44. Mommy Marmalade looks so content with her happy brood. Is Boo liking his coat better? Times change, and burials are changing, too. My grandparents and parents were “viewed” at a funeral home for a few hours over a couple of days, and on the third day a service and burial took place. Funerals are so expensive now, many are opting for cremation and a small service.

  45. Wonderful post. I have missed reading for several days as I have been on deadline with a project, plus gallivanting to sing on the radio and to visit Johnny. But I will save my email of this to read again. My family does not do much in the way of wakes or memorials. Mom wants to be cremated. I probably will be, too, but I will want a memorial music party for everyone to gather, remember and assuage their grief together, With good food that I would have liked and perhaps beautiful seasonal flowers, whatever season it happens to be when I die (We can have this in California where something is always blooming).

  46. As you’ve said, this is quite a conversation. Practically the next book – greatly important thoughts
    Peace and healing to all who dropped by and are suffering in heart.
    While our family has had many many very very old members pass away, these “died well” – no long painful periods.
    I’m not one for open casket funerals. I will go to viewings to comfort the family. But the ones in the caskets – while nicely “done-up” never look right – not like they did. A poor imitation with life force and soul gone. I have do/did my best to be with, visit, and talk to the elderly ones when alive, I can let go – remembering their last smile and hugs and words.
    My dad always said funerals were for the living. As a death is unsettling, he was probably right – people remaining trying to make sense and peace with the unavoidable final curtain.
    I do like the idea of straw on the casket. And I prefer a gravesite funeral with a few of the old old country hymns sung. Traditionally, in small rural towns, people pull their cars over off the road as the hearse goes by…just about everyone knows or knows of everyone, but even the “new” people in town offer this tribute. It is somehow comforting – the respect of a passing – like a life mattered even if not touching you directly. Not done in the larger cities. Also after the burial, the church offers a pot luck dinner to feed family and friends. Left-overs, and there are always tons – are packaged up for the immediate family and their freezer. When my father’s generation was the “adults”, we always met in a home and “visited” until late. That’s where you heard all the family stories and high jinx they did when young. Things changed with this generation and it wasn’t so congenial, so we’ve skipped some. My parents would be sad about the lack of closeness, but we are spread widely now, some of the spouses don’t get along, there’s the difference ways incidents are remembered, and I think there’s some guilt for not coming when called – or thinking the person “wasn’t really sick” so why hurry guilt. So as even under the best of situations, there’s exhaustion and stress, best to leave while all are sort of pleasant with each other.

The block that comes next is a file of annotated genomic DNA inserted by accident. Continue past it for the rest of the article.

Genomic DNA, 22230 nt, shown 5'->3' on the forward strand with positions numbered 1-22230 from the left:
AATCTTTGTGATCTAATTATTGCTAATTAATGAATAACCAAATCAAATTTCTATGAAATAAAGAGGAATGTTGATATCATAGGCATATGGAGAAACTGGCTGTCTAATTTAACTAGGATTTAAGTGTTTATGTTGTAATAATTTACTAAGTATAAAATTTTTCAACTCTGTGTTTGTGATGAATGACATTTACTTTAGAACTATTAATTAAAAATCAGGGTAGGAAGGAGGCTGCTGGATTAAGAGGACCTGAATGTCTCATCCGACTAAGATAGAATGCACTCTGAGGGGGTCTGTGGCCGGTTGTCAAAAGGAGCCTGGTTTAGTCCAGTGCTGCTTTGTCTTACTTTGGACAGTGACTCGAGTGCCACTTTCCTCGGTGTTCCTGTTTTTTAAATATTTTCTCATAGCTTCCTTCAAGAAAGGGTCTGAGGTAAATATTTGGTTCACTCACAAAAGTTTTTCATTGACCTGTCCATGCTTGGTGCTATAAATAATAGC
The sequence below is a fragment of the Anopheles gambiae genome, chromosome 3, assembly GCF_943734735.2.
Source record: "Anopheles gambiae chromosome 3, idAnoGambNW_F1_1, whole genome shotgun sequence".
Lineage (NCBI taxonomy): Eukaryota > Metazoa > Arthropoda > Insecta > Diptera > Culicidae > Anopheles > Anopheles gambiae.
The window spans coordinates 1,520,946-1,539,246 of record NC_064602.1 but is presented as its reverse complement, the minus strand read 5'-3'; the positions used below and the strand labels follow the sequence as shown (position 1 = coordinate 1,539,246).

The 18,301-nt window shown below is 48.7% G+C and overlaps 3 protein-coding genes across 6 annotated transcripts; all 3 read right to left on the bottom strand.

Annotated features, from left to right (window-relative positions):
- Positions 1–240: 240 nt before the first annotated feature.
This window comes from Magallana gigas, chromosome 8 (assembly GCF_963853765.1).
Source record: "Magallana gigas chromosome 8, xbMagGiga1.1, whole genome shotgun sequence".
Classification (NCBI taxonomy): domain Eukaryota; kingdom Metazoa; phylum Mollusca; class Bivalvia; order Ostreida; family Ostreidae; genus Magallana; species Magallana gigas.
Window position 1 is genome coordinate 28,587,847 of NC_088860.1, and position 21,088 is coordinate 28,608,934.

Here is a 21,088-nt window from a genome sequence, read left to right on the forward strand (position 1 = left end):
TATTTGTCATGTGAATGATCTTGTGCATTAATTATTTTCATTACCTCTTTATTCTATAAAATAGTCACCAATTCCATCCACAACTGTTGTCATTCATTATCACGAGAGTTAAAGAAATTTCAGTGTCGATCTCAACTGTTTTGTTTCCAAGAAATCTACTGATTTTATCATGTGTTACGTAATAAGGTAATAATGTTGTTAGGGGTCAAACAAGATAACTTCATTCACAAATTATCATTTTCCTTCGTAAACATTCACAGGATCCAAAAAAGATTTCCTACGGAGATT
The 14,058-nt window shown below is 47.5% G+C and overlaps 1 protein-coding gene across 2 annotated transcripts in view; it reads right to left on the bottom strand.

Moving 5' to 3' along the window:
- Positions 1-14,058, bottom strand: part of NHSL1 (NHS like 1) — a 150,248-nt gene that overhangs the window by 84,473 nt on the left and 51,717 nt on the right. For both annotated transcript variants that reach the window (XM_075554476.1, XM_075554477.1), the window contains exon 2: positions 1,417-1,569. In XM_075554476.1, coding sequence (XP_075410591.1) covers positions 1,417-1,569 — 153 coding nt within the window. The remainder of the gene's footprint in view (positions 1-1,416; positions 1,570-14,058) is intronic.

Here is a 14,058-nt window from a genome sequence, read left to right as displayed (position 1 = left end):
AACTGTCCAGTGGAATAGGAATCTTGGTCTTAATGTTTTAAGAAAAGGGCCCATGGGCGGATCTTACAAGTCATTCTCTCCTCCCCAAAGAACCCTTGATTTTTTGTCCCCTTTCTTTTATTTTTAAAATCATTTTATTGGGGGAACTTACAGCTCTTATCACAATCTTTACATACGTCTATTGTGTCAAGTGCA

I will live until I die and not worry about it. Hope to leave gracefully and “die well”. But it does appear having a place to visit – a spot to show that it was real and this person did exist ore than in memory is important to some, so I leave it to them as they decide. But simple, I plead. What matters is what is done while you are here on earth. All the ceremony and cost won’t take the place of that.
    Peace Celi. And strength. And joy.

    • I like the meeting in the how for a visit. Sometimes I think that it helps relationships to put things aside and get on .. c

      • Normally I’d agree but if people see it as an opportunity to bully, curse, insult, and name-call totally out of the blue for no reason when everyone else is getting along, uh, count me out…we’ll chat on the phone later. Some of us remember the promise not to fight. (How about reeling in your spouse?)
        Sadly guilt makes people do odd things at unfortunate times? Pretty unpleasant when it’s already stressful.

          • Was raised “if you can’t say something nice, don’t say anything at all.” I try to do that. Sometimes you have to just walk away to keep the peace and hope at some point down the road you’ll be able to start over.
            Appreciate you taking time to chat. Hope your Thanksgiving was terrific…dragging my feet on the Christmas decorations. Would like to enjoy this one for a bit

            • It is a good saying to remember. I also think that if you answer meanness with silence they will only hear the echo of their own words.. we are on our last thanksgiving meal, then the visitors will all go home and quiet will come again.. no need to rush into christmas here either..c

  47. My lovely daughter and my sweet voiced wife have been instructed that, at my burial, they are to sing an old Billy Joe Shavers song entitled Ride Me Down Easy. I’ve loved the song for years.

    Kathy my guitar picking songwriting daughter is not as big a Shavers fan as her old man.

    Like the idea of the shoulder high carry though. Good post.